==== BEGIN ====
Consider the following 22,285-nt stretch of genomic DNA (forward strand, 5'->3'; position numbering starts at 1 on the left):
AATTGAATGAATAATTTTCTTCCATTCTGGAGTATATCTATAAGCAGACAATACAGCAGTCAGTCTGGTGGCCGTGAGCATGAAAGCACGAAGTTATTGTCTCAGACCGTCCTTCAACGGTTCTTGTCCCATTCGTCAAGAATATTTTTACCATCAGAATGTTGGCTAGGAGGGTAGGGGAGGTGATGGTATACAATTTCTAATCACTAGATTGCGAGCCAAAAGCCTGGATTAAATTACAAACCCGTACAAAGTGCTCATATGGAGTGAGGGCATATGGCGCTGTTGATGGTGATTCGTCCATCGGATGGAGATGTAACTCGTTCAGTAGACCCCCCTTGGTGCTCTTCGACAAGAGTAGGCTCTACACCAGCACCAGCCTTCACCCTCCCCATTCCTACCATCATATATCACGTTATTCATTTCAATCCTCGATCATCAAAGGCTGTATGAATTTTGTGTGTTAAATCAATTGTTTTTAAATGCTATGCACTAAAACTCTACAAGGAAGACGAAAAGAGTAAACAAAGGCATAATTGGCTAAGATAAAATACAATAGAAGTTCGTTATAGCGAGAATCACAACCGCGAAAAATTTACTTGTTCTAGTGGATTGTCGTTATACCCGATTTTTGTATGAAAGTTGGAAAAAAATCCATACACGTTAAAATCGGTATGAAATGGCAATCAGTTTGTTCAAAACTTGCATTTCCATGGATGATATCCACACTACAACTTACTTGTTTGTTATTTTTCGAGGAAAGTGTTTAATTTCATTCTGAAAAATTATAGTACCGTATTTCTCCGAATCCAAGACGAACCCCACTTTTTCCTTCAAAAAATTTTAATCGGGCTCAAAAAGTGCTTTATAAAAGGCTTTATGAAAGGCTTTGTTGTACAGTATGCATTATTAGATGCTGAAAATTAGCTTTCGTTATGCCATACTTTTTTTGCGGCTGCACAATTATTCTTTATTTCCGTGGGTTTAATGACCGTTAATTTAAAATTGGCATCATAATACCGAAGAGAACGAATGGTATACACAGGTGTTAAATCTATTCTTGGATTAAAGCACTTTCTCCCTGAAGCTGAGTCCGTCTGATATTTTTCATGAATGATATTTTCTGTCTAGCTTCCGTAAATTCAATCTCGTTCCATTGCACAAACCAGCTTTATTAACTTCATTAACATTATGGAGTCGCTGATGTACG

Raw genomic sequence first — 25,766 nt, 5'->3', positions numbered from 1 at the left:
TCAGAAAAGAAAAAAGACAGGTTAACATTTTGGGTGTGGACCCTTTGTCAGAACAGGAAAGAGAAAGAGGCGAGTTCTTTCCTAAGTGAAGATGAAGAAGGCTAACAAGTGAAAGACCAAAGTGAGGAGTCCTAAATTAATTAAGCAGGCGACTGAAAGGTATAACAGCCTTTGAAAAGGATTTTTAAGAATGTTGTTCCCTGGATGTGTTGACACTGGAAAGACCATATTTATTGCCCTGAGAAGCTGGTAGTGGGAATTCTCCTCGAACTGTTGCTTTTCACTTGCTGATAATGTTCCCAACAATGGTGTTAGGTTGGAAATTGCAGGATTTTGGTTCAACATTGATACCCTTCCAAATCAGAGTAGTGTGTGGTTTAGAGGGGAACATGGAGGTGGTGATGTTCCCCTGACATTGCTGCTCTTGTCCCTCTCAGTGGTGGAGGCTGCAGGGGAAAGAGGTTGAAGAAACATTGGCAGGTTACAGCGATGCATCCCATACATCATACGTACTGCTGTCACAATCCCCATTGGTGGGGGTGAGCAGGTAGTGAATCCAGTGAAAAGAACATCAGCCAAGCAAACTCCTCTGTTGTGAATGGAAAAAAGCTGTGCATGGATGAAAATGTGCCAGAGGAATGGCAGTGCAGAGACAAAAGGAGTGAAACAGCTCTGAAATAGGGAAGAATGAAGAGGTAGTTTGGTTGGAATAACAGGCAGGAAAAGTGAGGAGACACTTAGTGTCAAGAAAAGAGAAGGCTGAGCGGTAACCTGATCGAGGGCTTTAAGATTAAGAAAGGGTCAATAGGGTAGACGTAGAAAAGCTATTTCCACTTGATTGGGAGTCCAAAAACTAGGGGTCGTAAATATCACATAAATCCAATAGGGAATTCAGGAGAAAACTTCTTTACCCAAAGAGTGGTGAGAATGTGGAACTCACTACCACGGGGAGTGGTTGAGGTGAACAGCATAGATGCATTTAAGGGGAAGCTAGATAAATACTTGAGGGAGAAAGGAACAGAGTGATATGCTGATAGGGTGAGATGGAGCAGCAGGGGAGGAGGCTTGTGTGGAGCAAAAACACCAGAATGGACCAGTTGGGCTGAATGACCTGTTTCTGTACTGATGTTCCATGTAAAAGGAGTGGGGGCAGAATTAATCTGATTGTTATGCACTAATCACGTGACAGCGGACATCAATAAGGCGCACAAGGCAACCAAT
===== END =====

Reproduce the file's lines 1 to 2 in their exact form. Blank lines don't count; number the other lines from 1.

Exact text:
Consider the following 22,285-nt stretch of genomic DNA (forward strand, 5'->3'; position numbering starts at 1 on the left):
AATTGAATGAATAATTTTCTTCCATTCTGGAGTATATCTATAAGCAGACAATACAGCAGTCAGTCTGGTGGCCGTGAGCATGAAAGCACGAAGTTATTGTCTCAGACCGTCCTTCAACGGTTCTTGTCCCATTCGTCAAGAATATTTTTACCATCAGAATGTTGGCTAGGAGGGTAGGGGAGGTGATGGTATACAATTTCTAATCACTAGATTGCGAGCCAAAAGCCTGGATTAAATTACAAACCCGTACAAAGTGCTCATATGGAGTGAGGGCATATGGCGCTGTTGATGGTGATTCGTCCATCGGATGGAGATGTAACTCGTTCAGTAGACCCCCCTTGGTGCTCTTCGACAAGAGTAGGCTCTACACCAGCACCAGCCTTCACCCTCCCCATTCCTACCATCATATATCACGTTATTCATTTCAATCCTCGATCATCAAAGGCTGTATGAATTTTGTGTGTTAAATCAATTGTTTTTAAATGCTATGCACTAAAACTCTACAAGGAAGACGAAAAGAGTAAACAAAGGCATAATTGGCTAAGATAAAATACAATAGAAGTTCGTTATAGCGAGAATCACAACCGCGAAAAATTTACTTGTTCTAGTGGATTGTCGTTATACCCGATTTTTGTATGAAAGTTGGAAAAAAATCCATACACGTTAAAATCGGTATGAAATGGCAATCAGTTTGTTCAAAACTTGCATTTCCATGGATGATATCCACACTACAACTTACTTGTTTGTTATTTTTCGAGGAAAGTGTTTAATTTCATTCTGAAAAATTATAGTACCGTATTTCTCCGAATCCAAGACGAACCCCACTTTTTCCTTCAAAAAATTTTAATCGGGCTCAAAAAGTGCTTTATAAAAGGCTTTATGAAAGGCTTTGTTGTACAGTATGCATTATTAGATGCTGAAAATTAGCTTTCGTTATGCCATACTTTTTTTGCGGCTGCACAATTATTCTTTATTTCCGTGGGTTTAATGACCGTTAATTTAAAATTGGCATCATAATACCGAAGAGAACGAATGGTATACACAGGTGTTAAATCTATTCTTGGATTAAAGCACTTTCTCCCTGAAGCTGAGTCCGTCTGATATTTTTCATGAATGATATTTTCTGTCTAGCTTCCGTAAATTCAATCTCGTTCCATTGCACAAACCAGCTTTATTAACTTCATTAACATTATGGAGTCGCTGATGTACG